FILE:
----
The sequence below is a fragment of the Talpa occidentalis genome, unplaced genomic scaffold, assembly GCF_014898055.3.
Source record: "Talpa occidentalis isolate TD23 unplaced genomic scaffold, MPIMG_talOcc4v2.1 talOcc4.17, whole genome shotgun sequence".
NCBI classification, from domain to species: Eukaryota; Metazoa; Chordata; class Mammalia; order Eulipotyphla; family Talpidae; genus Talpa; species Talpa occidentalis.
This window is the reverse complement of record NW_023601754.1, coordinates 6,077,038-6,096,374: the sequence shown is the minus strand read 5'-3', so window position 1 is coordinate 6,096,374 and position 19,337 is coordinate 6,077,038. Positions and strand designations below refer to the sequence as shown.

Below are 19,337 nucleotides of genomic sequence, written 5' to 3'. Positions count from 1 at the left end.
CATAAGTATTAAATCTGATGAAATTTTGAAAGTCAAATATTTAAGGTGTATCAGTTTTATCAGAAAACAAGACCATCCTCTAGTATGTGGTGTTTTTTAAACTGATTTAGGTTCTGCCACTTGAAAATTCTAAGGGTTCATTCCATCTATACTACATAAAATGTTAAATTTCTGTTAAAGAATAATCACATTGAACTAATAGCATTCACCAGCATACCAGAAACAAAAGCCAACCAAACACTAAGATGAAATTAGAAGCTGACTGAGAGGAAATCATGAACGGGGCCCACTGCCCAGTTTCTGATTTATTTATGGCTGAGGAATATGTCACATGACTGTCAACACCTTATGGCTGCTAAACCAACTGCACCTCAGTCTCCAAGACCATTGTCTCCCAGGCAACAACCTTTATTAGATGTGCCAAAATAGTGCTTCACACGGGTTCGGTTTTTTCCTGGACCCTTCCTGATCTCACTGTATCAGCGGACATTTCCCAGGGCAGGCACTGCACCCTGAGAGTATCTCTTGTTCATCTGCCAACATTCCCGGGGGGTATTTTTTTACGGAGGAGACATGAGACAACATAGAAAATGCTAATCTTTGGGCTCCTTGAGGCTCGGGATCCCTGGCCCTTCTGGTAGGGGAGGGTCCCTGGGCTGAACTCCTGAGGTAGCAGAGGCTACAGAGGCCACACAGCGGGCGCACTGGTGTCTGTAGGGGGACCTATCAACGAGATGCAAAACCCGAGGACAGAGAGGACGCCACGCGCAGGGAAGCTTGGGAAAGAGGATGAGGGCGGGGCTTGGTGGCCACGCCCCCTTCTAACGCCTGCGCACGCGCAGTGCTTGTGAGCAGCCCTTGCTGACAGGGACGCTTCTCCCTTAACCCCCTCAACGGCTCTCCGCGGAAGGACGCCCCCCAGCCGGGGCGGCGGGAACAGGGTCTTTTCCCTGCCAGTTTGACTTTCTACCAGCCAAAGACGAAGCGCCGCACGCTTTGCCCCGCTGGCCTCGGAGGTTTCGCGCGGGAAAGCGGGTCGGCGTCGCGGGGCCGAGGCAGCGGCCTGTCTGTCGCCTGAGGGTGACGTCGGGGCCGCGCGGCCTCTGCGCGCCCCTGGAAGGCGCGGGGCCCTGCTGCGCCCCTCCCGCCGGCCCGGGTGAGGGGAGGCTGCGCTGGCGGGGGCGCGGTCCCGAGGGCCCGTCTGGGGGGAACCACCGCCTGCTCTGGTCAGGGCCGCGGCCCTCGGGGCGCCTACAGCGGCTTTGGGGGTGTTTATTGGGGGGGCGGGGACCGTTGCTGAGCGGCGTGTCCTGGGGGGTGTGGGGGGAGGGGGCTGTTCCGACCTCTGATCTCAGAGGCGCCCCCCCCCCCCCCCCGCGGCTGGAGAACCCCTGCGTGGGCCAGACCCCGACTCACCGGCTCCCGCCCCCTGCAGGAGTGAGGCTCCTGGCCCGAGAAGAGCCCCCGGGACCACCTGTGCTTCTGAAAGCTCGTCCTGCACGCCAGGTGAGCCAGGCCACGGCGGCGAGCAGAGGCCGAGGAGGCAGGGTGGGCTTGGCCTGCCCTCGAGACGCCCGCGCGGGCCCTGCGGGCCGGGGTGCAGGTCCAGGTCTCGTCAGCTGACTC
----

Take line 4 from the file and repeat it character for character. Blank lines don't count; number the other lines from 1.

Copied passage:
This window is the reverse complement of record NW_023601754.1, coordinates 6,077,038-6,096,374: the sequence shown is the minus strand read 5'-3', so window position 1 is coordinate 6,096,374 and position 19,337 is coordinate 6,077,038. Positions and strand designations below refer to the sequence as shown.